- Hill et al. (2017) Hill, A. S., Landecker, T. L., Carretti, E., et al. 2017, MNRAS, 467, 4631, doi: 10.1093/mnras/stx389
- Jansson & Farrar (2012) Jansson, R., & Farrar, G. R. 2012, ApJ, 757, 14
- Joung et al. (2009) Joung, M. R., Mac Low, M.-M., & Bryan, G. L. 2009, ApJ, 704, 137
- Kalberla et al. (2005) Kalberla, P. M. W., Burton, W. B., Hartmann, D., et al. 2005, A&A, 440, 775
- Kerp et al. (2011) Kerp, J., Winkel, B., Ben Bekhti, N., Flöer, L., & Kalberla, P. M. W. 2011, AN, 332, 637
- Kildal (2005) Kildal, P.-S. 2005, Broadband Multi-Dipole Antenna with Frequency-Independent Radiation Characteristics, International Patent WO 2005/015685 A1
- Landecker (1969) Landecker, T. L. 1969, PhD thesis, University of Sydney
- Landecker et al. (2010) Landecker, T. L., Reich, W., Reid, R. I., et al. 2010, A&A, 520, A80, doi: 10.1051/0004-6361/200913921
- Li et al. (2015) Li, M., Ostriker, J. P., Cen, R., Bryan, G. L., & Naab, T. 2015, ApJ, 814, 4
- Liao et al. (2016) Liao, Y.-W., Chang, T.-C., Kuo, C.-Y., et al. 2016, ApJ, 833, 289, doi: 10.3847/1538-4357/833/2/289
- Mathewson et al. (1966) Mathewson, D. S., Broten, N. W., & Cole, D. J. 1966, AuJPh, 19, 93, doi: 10.1071/PH660093
- Mathewson & Milne (1965) Mathewson, D. S., & Milne, D. K. 1965, AuJPh, 18, 635
- McClure-Griffiths et al. (2012) McClure-Griffiths, N. M., Dickey, J. M., Gaensler, B. M., et al. 2012, ApJS, 199, 12, doi: 10.1088/0067-0049/199/1/12
- McClure-Griffiths et al. (2005) —. 2005, ApJS, 158, 178, doi: 10.1086/430114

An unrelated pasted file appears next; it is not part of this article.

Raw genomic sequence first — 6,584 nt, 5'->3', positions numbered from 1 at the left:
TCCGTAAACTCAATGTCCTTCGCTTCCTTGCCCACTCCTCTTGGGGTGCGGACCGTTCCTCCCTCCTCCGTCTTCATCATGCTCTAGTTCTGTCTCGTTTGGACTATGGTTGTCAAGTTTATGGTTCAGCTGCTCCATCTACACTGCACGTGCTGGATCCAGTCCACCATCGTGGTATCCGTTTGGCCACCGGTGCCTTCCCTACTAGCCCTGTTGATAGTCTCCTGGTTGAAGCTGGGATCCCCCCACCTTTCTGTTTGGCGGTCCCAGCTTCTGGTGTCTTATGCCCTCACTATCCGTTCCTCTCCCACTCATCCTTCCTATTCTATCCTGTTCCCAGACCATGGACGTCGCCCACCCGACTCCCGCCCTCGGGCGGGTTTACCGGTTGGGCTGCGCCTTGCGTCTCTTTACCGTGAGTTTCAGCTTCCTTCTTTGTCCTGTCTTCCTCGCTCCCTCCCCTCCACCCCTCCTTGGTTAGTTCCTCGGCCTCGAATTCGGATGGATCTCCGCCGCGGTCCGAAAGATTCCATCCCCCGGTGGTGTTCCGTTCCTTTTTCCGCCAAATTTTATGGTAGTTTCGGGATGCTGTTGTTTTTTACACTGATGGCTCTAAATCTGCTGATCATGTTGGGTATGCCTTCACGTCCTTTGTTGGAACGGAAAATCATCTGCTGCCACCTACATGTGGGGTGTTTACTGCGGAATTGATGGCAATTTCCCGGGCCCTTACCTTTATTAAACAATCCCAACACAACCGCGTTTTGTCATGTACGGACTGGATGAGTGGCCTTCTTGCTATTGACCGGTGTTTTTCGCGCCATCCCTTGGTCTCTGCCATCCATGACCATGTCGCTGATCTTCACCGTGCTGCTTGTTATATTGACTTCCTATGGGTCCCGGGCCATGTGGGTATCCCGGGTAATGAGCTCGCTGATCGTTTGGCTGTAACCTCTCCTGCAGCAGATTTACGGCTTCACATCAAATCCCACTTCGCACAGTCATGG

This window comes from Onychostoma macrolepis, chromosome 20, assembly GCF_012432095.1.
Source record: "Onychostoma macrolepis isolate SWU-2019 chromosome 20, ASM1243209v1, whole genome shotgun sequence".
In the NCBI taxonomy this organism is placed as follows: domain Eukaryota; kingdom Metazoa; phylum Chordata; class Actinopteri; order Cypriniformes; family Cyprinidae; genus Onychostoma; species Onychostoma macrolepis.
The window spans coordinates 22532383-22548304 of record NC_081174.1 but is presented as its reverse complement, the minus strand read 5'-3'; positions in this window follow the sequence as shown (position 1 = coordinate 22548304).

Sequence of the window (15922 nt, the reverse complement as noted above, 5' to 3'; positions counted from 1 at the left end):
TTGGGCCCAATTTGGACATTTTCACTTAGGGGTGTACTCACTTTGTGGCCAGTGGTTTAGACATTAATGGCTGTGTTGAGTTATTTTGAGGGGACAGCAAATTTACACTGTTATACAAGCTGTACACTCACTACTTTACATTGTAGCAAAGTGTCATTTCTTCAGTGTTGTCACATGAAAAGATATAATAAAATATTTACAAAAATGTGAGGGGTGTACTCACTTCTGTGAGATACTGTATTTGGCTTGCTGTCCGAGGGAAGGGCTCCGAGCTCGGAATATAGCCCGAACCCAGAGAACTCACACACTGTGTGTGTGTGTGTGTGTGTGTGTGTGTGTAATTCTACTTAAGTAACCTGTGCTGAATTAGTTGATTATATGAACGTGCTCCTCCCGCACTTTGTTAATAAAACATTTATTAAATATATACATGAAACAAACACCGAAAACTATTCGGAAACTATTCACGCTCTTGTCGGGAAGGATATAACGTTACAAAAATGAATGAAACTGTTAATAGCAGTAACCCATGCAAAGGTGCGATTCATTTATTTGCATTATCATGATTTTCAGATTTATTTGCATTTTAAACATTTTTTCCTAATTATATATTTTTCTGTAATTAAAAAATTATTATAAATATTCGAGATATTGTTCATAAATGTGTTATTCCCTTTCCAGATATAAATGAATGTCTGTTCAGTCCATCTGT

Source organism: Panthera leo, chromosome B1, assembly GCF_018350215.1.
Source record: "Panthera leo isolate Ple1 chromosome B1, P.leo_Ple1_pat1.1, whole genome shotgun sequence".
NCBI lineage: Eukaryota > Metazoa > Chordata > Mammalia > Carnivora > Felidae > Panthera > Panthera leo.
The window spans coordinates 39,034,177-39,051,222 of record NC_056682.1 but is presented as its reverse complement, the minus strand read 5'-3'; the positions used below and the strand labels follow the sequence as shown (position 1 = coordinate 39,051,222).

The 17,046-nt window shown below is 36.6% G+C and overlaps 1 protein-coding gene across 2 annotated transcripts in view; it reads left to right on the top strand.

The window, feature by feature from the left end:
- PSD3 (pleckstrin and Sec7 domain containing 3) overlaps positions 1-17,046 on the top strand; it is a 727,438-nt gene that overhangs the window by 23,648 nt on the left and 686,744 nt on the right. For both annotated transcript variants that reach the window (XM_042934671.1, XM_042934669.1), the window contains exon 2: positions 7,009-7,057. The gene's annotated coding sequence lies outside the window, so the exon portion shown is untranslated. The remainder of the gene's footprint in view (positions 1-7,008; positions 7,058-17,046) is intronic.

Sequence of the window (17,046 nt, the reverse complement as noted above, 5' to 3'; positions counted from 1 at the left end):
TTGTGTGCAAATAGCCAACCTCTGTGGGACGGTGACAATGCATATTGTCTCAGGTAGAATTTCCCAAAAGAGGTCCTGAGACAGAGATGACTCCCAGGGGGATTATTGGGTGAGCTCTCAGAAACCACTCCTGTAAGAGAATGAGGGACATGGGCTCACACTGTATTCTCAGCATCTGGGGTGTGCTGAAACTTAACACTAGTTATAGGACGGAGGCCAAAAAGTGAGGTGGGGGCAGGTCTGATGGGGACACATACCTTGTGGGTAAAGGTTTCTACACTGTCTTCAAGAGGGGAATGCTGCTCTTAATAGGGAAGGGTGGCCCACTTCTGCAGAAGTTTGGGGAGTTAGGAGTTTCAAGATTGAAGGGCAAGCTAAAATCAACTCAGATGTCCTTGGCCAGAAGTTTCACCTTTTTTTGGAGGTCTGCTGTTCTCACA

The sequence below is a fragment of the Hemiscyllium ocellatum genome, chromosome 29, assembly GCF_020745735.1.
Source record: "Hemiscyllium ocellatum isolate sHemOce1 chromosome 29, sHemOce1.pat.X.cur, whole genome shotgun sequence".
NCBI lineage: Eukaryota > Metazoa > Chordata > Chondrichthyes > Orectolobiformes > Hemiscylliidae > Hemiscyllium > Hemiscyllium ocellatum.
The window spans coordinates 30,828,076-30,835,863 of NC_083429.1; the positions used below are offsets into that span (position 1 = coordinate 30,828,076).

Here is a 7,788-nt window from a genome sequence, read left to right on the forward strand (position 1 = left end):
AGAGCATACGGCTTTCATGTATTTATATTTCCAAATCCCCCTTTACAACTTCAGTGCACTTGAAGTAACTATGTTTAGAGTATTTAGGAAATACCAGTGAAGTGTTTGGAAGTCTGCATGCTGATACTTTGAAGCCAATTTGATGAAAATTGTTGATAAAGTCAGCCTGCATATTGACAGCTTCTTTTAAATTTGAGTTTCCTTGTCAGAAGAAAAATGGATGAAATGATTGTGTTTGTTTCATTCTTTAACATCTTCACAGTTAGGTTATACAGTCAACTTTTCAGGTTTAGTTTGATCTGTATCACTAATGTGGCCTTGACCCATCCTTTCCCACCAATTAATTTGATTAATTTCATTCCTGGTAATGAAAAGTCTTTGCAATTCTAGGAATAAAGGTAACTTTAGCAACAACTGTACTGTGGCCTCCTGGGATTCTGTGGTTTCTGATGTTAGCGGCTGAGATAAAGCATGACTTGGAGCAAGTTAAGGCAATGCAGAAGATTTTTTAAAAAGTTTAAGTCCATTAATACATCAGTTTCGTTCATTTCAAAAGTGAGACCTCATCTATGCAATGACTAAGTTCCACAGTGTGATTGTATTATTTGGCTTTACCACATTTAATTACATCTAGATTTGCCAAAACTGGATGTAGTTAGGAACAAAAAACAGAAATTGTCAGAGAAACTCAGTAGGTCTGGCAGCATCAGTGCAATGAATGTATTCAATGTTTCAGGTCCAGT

- McClure-Griffiths et al. (2009) McClure-Griffiths, N. M., Pisano, D. J., Calabretta, M. R., et al. 2009, ApJS, 181, 398
- McKee & Ostriker (1977) McKee, C. F., & Ostriker, J. P. 1977, ApJ, 218, 148
- Mevius (2018) Mevius, M. 2018, RMextract: Ionospheric Faraday Rotation calculator, ascl soft. http://ascl.net/1806.024
- Minter & Spangler (1996) Minter, A. H., & Spangler, S. R. 1996, ApJ, 458, 194
- Olsson et al. (2006) Olsson, R., Kildal, P.-S., & Weinreb, S. 2006, ITAP, 54, 368
- Ostriker et al. (2010) Ostriker, E. C., McKee, C. F., & Leroy, A. K. 2010, ApJ, 721, 975
- Pauliny-Toth & Shakeshaft (1962) Pauliny-Toth, I. K., & Shakeshaft, J. R. 1962, MNRAS, 124, 61, doi: 10.1093/mnras/124.1.61
- Peek et al. (2011) Peek, J. E. G., Heiles, C., Douglas, K. A., et al. 2011, ApJS, 194, 20
- Peek et al. (2018) Peek, J. E. G., Babler, B. L., Zheng, Y., et al. 2018, ApJS, 234, 2, doi: 10.3847/1538-4365/aa91d3
- Piontek & Ostriker (2007) Piontek, R. A., & Ostriker, E. C. 2007, ApJ, 663, 183
- Planck Collaboration et al. (2016) Planck Collaboration, Adam, R., Ade, P. A. R., et al. 2016, A&A, 596, A103, doi: 10.1051/0004-6361/201528033
- Puglia (2002) Puglia, K. V. 2002, IMMag, 3, 56
- Purcell et al. (2015) Purcell, C. R., Gaensler, B. M., Sun, X. H., et al. 2015, ApJ, 804, 22, doi: 10.1088/0004-637X/804/1/22
- Reich & Reich (1988) Reich, P., & Reich, W. 1988, A&AS, 74, 7